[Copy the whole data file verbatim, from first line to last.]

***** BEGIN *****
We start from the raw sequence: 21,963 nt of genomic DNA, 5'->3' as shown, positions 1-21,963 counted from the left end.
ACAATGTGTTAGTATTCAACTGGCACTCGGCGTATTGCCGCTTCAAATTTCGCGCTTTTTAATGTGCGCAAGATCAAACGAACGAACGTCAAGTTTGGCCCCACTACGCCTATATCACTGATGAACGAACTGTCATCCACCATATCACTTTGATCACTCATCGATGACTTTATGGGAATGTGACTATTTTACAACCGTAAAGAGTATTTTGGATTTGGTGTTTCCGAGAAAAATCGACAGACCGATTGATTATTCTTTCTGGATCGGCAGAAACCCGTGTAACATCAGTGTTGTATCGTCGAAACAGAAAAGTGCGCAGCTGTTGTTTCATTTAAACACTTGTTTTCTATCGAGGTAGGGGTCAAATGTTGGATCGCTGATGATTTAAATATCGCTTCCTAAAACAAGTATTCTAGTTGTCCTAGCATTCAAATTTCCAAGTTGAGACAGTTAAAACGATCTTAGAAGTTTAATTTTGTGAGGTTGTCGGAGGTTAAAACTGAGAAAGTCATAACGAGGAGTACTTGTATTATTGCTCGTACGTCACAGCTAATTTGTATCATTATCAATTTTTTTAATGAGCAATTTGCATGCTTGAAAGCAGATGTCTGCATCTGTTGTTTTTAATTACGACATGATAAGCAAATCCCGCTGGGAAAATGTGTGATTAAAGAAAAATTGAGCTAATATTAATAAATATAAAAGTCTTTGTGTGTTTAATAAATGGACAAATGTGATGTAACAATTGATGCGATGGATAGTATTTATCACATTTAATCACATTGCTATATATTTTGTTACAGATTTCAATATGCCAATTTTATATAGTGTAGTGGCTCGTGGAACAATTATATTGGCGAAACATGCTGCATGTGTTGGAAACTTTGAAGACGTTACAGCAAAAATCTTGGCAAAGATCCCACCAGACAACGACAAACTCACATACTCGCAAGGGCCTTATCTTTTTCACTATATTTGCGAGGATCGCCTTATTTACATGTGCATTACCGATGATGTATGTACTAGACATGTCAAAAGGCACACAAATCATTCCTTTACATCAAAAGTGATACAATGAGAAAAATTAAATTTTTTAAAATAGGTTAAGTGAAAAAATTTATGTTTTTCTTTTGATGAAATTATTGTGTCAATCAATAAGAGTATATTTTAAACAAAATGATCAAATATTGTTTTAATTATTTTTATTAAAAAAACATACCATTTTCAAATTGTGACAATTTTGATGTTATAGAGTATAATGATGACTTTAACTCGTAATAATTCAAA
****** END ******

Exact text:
We start from the raw sequence: 21,963 nt of genomic DNA, 5'->3' as shown, positions 1-21,963 counted from the left end.
ACAATGTGTTAGTATTCAACTGGCACTCGGCGTATTGCCGCTTCAAATTTCGCGCTTTTTAATGTGCGCAAGATCAAACGAACGAACGTCAAGTTTGGCCCCACTACGCCTATATCACTGATGAACGAACTGTCATCCACCATATCACTTTGATCACTCATCGATGACTTTATGGGAATGTGACTATTTTACAACCGTAAAGAGTATTTTGGATTTGGTGTTTCCGAGAAAAATCGACAGACCGATTGATTATTCTTTCTGGATCGGCAGAAACCCGTGTAACATCAGTGTTGTATCGTCGAAACAGAAAAGTGCGCAGCTGTTGTTTCATTTAAACACTTGTTTTCTATCGAGGTAGGGGTCAAATGTTGGATCGCTGATGATTTAAATATCGCTTCCTAAAACAAGTATTCTAGTTGTCCTAGCATTCAAATTTCCAAGTTGAGACAGTTAAAACGATCTTAGAAGTTTAATTTTGTGAGGTTGTCGGAGGTTAAAACTGAGAAAGTCATAACGAGGAGTACTTGTATTATTGCTCGTACGTCACAGCTAATTTGTATCATTATCAATTTTTTTAATGAGCAATTTGCATGCTTGAAAGCAGATGTCTGCATCTGTTGTTTTTAATTACGACATGATAAGCAAATCCCGCTGGGAAAATGTGTGATTAAAGAAAAATTGAGCTAATATTAATAAATATAAAAGTCTTTGTGTGTTTAATAAATGGACAAATGTGATGTAACAATTGATGCGATGGATAGTATTTATCACATTTAATCACATTGCTATATATTTTGTTACAGATTTCAATATGCCAATTTTATATAGTGTAGTGGCTCGTGGAACAATTATATTGGCGAAACATGCTGCATGTGTTGGAAACTTTGAAGACGTTACAGCAAAAATCTTGGCAAAGATCCCACCAGACAACGACAAACTCACATACTCGCAAGGGCCTTATCTTTTTCACTATATTTGCGAGGATCGCCTTATTTACATGTGCATTACCGATGATGTATGTACTAGACATGTCAAAAGGCACACAAATCATTCCTTTACATCAAAAGTGATACAATGAGAAAAATTAAATTTTTTAAAATAGGTTAAGTGAAAAAATTTATGTTTTTCTTTTGATGAAATTATTGTGTCAATCAATAAGAGTATATTTTAAACAAAATGATCAAATATTGTTTTAATTATTTTTATTAAAAAAACATACCATTTTCAAATTGTGACAATTTTGATGTTATAGAGTATAATGATGACTTTAACTCGTAATAATTCAAA